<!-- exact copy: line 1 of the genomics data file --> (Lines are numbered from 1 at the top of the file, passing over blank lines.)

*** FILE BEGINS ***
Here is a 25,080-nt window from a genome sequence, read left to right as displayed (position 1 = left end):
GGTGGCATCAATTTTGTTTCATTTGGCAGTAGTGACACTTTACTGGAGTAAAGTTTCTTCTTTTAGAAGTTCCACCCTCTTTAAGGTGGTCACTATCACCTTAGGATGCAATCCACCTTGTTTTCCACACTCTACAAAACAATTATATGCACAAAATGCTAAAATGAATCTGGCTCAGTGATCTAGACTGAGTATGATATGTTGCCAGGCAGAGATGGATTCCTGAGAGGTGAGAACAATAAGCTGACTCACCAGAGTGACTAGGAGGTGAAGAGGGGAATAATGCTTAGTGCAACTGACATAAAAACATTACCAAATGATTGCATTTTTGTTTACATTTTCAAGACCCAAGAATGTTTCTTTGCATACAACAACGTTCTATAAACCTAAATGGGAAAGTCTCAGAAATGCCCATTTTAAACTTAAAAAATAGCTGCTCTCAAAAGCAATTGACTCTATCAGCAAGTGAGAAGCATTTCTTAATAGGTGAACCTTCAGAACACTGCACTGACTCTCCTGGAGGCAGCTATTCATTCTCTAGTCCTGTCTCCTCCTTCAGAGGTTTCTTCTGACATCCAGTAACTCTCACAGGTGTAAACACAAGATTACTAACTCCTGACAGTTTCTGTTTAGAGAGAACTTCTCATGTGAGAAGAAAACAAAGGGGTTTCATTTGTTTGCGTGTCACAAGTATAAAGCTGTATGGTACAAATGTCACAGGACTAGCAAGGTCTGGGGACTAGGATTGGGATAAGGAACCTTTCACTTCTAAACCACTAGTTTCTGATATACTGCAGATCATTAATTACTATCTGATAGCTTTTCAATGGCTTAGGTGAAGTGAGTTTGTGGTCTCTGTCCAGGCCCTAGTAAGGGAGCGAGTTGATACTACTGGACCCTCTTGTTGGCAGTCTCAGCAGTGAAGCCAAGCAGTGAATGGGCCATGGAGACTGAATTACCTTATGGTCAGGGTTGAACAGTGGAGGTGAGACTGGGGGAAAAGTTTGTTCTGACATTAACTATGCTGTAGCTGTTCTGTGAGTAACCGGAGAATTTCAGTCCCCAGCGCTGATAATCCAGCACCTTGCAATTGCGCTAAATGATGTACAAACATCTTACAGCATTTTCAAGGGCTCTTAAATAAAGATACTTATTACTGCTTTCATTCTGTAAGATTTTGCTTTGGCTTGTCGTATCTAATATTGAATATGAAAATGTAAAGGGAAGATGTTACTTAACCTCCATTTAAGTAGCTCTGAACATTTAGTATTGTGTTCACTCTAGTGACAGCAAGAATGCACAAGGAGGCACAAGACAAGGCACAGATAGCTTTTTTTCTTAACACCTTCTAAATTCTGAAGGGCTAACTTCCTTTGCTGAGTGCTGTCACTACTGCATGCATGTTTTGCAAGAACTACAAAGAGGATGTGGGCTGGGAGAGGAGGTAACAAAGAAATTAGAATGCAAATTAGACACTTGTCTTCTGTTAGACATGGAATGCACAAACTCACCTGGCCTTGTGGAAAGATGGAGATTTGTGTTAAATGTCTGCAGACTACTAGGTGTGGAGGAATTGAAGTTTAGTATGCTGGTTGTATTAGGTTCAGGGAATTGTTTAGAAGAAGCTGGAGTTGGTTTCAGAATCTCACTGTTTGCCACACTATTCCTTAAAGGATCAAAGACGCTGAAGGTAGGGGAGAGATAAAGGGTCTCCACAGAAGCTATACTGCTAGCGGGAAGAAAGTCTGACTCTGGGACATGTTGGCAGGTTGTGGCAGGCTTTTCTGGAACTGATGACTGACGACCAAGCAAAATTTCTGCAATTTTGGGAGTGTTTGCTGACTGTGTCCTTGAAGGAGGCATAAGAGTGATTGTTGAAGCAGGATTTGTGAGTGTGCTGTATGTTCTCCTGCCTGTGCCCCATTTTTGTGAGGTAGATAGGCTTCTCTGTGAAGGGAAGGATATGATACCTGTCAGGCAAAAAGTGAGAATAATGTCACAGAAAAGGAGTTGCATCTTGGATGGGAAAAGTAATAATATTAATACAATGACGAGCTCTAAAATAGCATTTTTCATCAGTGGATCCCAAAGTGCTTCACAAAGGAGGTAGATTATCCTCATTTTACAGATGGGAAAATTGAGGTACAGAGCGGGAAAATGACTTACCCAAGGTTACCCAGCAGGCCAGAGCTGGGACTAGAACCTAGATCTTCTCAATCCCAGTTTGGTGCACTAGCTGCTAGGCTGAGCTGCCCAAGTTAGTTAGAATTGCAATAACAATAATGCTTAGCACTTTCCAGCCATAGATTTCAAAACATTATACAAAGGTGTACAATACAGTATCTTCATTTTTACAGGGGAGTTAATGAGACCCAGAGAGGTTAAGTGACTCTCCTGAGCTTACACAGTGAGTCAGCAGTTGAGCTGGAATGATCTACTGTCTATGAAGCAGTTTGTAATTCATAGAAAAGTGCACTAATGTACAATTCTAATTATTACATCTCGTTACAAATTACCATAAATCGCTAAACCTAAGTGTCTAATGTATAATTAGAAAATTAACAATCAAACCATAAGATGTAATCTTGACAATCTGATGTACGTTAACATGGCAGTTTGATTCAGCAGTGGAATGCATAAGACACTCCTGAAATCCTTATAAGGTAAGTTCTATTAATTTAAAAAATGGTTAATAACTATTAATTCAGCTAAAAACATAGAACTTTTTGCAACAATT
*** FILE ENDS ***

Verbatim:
Here is a 25,080-nt window from a genome sequence, read left to right as displayed (position 1 = left end):